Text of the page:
Usage: busybox [function] [arguments]...
   or: function [arguments]...

    BusyBox is a multi-call binary that combines many common Unix
    utilities into a single executable.  Most people will create a
    link to busybox for each function they wish to use and BusyBox
    will act like whatever it was invoked as.

Currently defined functions:
    [, [[, acpid, addgroup, adduser, adjtimex, ar, arp, arping, ash, awk,
    basename, bb, bbconfig, bbsh, beep, blkid, bootchartd, brctl, bunzip2,
    bzcat, bzip2, cal, cat, catv, chat, chattr, chgrp, chmod, chown,
    chpasswd, chpst, chroot, chrt, chvt, cksum, clear, cmp, comm, conspy,
    cp, cpio, crond, cryptpw, cttyhack, cut, date, dd, deallocvt, delgroup,
    deluser, depmod, devmem, df, dhcprelay, diff, dirname, dmesg,
    dnsdomainname, dos2unix, dpkg-deb, du, dumpkmap, dumpleases, echo, ed,
    egrep, eject, env, envdir, envuidgid, ether-wake, expand, expr, false,
    fbset, fdflush, fdformat, fdisk, fgconsole, fgrep, find, findfs,
    flash_eraseall, flash_lock, flash_unlock, flashcp, flock, free,
    freeramdisk, fsck, fsck.minix, fsync, ftpd, fuser, getopt, getty, grep,
    gunzip, gzip, halt, hd, hdparm, head, hexdump, hostname, httpd,
    hwclock, id, ifconfig, ifdown, ifenslave, ifplugd, ifup, init, insmod,
    install, ionice, ip, ipaddr, ipcrm, ipcs, iplink, iproute, iprule,
    iptunnel, kbd_mode, kill, killall, killall5, klogd, last, length, less,
    linux32, linux64, linuxrc, ln, loadfont, loadkmap, logger, login,
    logread, losetup, lpq, lpr, ls, lsattr, lsmod, lspci, lsusb, lzcat,
    lzma, lzop, lzopcat, makedevs, makemime, man, md5sum, mdev, mesg,
    microcom, mkdir, mkdosfs, mke2fs, mkfifo, mkfs.ext2, mkfs.minix,
    mkfs.reiser, mkfs.vfat, mknod, mkpasswd, mkswap, mktemp, modinfo,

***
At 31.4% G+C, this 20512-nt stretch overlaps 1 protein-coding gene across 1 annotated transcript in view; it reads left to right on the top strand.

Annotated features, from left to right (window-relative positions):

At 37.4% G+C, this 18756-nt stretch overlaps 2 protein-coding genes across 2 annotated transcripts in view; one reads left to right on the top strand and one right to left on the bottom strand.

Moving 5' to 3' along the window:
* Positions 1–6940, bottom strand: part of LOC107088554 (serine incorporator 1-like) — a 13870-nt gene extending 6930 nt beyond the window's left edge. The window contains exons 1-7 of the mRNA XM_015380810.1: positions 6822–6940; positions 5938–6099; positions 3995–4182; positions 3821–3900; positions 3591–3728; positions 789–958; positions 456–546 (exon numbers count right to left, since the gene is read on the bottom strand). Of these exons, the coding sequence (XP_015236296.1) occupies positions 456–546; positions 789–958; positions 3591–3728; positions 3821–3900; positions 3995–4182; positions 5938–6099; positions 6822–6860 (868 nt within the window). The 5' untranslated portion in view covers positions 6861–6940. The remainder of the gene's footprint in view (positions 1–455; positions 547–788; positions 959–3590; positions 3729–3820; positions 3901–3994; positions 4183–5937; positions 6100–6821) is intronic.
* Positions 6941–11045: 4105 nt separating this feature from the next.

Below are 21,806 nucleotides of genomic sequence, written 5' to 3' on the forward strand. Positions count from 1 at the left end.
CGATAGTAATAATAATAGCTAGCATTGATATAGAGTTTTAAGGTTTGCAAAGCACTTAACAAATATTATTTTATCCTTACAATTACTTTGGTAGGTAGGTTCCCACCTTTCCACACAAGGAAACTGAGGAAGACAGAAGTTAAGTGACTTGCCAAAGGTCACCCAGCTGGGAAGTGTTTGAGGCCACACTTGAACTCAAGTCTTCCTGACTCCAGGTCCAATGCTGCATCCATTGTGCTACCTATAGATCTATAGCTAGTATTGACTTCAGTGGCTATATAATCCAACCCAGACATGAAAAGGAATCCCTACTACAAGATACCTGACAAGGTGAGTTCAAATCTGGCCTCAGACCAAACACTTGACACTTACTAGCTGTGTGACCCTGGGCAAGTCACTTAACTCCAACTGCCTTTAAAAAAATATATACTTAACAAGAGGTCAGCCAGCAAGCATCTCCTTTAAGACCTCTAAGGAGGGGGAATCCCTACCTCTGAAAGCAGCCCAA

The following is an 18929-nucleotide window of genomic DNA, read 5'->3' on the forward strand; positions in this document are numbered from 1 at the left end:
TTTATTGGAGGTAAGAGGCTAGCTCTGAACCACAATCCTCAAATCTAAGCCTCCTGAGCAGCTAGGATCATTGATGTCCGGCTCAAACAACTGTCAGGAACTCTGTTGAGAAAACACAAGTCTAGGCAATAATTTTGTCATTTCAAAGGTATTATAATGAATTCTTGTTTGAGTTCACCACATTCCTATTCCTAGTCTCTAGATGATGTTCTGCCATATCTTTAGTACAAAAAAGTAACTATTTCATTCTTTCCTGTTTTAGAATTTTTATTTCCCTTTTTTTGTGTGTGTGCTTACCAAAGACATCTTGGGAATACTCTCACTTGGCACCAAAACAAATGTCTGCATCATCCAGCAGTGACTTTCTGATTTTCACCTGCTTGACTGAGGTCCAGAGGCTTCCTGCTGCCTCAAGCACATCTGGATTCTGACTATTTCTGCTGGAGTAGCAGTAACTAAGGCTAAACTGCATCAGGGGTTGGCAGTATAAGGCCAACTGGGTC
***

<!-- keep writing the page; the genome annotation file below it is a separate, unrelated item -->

modprobe, more, mount, mountpoint, mt, mv, nameif, nc, netstat, nice,
    nmeter, nohup, nslookup, ntpd, openvt, passwd, patch, pgrep, pidof,
    ping, ping6, pipe_progress, pivot_root, pkill, popmaildir, poweroff,
    printenv, printf, ps, pscan, pwd, raidautorun, rdate, rdev, readahead,
    readlink, readprofile, realpath, reboot, reformime, renice, reset,
    resize, rev, rm, rmdir, rmmod, route, rtcwake, run-parts, runlevel,
    runsv, runsvdir, rx, script, scriptreplay, sed, sendmail, seq, setarch,
    setconsole, setfont, setkeycodes, setlogcons, setsid, setuidgid, sh,
    sha1sum, sha256sum, sha512sum, showkey, sleep, smemcap, softlimit,
    sort, split, start-stop-daemon, stat, strings, stty, su, sum, sv,
    svlogd, swapoff, swapon, switch_root, sync, sysctl, syslogd, tac, tail,
    tar, tee, telnet, telnetd, test, tftp, tftpd, time, timeout, top,
    touch, tr, traceroute, traceroute6, true, tty, ttysize, tunctl,
    tune2fs, ubiattach, ubidetach, udhcpc, udhcpd, umount, uname,
    uncompress, unexpand, uniq, unix2dos, unlzma, unlzop, unxz, unzip,
    uptime, usleep, vconfig, vi, vlock, volname, wall, watch, watchdog, wc,
    wget, which, who, whoami, xargs, xz, xzcat, yes, zcat, zcip

In case of first method you create by mknod(1) command. For example:

# mknod /my/dir/with/initrd/dev/console -m 644 c 5 0
4
  • In the OP's case, busybox --help is likely to only result in busybox: cannot execute binary file... Most embedded development is cross-compiling, we know pingswept is compiling for arm, and he's probably compiling on i386 or amd64. Commented Dec 9, 2010 at 23:29
  • Yes, that is actually true. I can run busybox --help once I boot the kernel on the ARM board. That's useful, but it doesn't help so much with generating the initramfs image.
    – pingswept
    Commented Dec 9, 2010 at 23:41
  • @Gilles: I assumed that someone who cross-compiles kernel did think about and, for example, run in the emulator. @pingswept: Possibly above list will help. Commented Dec 10, 2010 at 1:17
  • At work, our automated build environment doesn't have access to an emulator. I think this the norm in embedded development. Commented Dec 10, 2010 at 8:26
0

Current busybox (1.36.0 as an example) generates a busybox.links file when you use make install. This could be used with option 2 to generate the symlinks. All you'd need to do is loop:

...
make install
cat "busybox.links" | while read s; do
    echo "slink $s /bin/busybox 777 0 0" >> initramfs.conf; 
done
cat initramfs.conf